UBC Theses and Dissertations

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UBC Theses and Dissertations

Timber allocation policy in British Columbia to 1972 Clark, Glen David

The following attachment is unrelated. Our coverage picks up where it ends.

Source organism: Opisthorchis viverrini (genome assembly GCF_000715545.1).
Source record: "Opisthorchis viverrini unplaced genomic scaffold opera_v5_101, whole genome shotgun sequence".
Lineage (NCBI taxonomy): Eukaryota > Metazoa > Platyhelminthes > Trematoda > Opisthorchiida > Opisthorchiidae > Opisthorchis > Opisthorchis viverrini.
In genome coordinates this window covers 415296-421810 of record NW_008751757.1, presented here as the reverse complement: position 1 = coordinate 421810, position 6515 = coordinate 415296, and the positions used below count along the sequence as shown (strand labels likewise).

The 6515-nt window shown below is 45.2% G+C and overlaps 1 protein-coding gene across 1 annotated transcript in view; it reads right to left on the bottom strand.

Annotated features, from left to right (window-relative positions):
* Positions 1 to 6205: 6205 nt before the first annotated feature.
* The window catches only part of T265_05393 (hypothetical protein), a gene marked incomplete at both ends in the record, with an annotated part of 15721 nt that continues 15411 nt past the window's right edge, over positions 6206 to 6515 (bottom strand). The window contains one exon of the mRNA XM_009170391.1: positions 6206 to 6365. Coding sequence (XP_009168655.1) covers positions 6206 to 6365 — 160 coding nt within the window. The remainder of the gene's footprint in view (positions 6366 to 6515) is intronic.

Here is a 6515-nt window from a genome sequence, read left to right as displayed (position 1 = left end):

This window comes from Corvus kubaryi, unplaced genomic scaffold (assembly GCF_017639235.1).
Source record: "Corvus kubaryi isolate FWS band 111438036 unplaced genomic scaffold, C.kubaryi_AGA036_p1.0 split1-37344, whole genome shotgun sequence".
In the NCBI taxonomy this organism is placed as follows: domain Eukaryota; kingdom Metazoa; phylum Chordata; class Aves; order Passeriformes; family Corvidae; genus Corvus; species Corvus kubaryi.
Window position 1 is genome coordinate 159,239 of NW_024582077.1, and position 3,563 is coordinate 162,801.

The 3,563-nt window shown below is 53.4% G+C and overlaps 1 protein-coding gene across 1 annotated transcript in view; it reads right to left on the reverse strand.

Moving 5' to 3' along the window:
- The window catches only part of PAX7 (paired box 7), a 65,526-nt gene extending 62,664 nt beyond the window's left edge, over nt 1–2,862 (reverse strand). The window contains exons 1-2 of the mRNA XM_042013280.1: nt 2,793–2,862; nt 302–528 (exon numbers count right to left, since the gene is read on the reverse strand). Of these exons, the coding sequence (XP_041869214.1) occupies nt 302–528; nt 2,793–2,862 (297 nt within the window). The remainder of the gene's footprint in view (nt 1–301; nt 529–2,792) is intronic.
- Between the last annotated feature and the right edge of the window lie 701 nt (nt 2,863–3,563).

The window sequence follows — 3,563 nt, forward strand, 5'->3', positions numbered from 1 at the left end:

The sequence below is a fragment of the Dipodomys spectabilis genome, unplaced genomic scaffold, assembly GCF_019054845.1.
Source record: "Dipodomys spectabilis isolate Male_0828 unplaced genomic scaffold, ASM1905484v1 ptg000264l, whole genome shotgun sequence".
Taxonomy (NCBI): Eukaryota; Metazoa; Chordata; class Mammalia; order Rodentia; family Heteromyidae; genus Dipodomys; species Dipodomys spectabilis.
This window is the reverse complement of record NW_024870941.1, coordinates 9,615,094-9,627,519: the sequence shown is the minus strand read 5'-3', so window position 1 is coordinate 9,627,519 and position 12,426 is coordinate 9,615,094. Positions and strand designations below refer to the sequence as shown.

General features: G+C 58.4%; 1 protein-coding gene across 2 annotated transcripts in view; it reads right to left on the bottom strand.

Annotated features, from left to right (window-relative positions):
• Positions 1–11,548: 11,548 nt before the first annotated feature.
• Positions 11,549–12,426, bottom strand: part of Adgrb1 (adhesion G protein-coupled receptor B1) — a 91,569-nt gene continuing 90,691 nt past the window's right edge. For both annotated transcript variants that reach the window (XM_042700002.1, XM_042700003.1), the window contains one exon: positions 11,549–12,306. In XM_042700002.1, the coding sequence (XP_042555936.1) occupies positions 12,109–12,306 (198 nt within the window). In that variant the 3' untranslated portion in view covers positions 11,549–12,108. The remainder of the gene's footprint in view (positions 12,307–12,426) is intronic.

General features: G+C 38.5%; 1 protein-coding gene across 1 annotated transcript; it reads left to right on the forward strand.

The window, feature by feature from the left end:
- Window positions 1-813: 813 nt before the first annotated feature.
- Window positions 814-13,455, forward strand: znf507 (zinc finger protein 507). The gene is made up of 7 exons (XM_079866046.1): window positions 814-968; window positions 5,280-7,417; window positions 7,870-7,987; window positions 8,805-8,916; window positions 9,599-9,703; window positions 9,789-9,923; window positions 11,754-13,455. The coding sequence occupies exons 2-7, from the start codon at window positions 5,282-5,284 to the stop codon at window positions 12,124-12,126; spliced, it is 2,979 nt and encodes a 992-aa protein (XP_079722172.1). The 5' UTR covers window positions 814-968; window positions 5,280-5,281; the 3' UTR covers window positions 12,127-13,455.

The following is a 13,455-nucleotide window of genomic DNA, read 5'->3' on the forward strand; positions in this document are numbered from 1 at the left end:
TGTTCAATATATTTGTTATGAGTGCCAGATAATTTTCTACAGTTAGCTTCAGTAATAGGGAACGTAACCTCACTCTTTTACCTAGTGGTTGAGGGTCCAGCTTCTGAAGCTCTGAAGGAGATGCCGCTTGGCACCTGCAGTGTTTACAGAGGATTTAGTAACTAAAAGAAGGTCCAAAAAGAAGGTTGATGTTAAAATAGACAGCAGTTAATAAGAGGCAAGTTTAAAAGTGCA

According to several recent studies, the future of the forest industry in British Columbia is in jeopardy. If present forestry management practices are continued, it is conceivable that within the next decade the timber harvest will decline, employment will be severely reduced, and government revenue from the forest resource will be significantly less than in previous decades. Public ownership of the vast majority of provincial forest land means that government policies are largely responsible for this state of affairs. However, there are relatively few academic studies of the history of those policies. The purpose of this thesis is to review the evolution one aspect of forest policy, the way in which timber is allocated in British Columbia, and to analyze the dynamics of this evolution in light of six alternative theories of the policy-making process. Forest policy in British Columbia is extremely complicated and is the result of decisions made to meet various demands at different times in history. It is only through a detailed understanding of the history of forest policy and the nature of the provincial state that planners, resource managers, and public policy-makers can attempt to resolve the current crisis in the forest industry. Public timber is allocated to private forest companies in British Columbia by a variety of tenures. The form of these tenures has changed dramatically over time. Prior to 1912, access to the forest resource was granted primarily by leases and licenses which carried few restrictions and relatively low royalties and rents. These tenures were perpetually renewable until the merchantable timber was removed. Between 1912 and 1947 the primary method of disposing crown timber was through competitive bidding on short-term timber sales. The crown not only received royalties and rental fees from these Timber Sale Licenses, but also a bid price. The Forest Branch established a minimum bid price based on the value of the end product minus the costs of production and an allowance for profit and risk. After 1947, the government attempted to regulate the harvest of timber in such a way as to guarantee a perpetual supply of timber. They did this by awarding huge tracts of public land to owners of private forest land and perpetual tenures in order for them to manage the whole property on a sustained yield basis. On the remaining majority of forest land the government set aside large areas which were to be managed by the public sector on sustained yield principles. Over time, as a result of these policies, competition for the resource was virtually eliminated and, as one consequence, the government always received the appraised upset price for timber. It appears that this has undervalued the crown's share of the resource rent. The combined effect of timber allocation policies after 1947 was to accommodate, if not encourage, the consolidation of timber rights. In order to explain the evolution of timber policy in British Columbia and to guide future policy development, the thesis examines six broad theories of how the state operates. These are categorized as follows: rationalist, pluralist, neo-conservative, neo-marxist instrumentalist, neo-marxist structuralist, and Canadian. After reviewing these theories the thesis concludes that elements of each theory can be employed to explain different policy changes over time. No single theoretical model is totally adequate to answer the question of why B.C. governments' acted the way they did. Nevertheless, the neo-marxist structuralist and Canadian theories provide the fullest explanation of the role of the state in British Columbia. It is apparent that large forest companies have had a disproportionate influence on public forest policies. Over time, the provincial state has become increasingly dependent on those companies to carry out many forest policy objectives, to provide employment arid generate tax revenues. New resource policies designed to meet the current crisis in the forest industry must recognize these two important facts.

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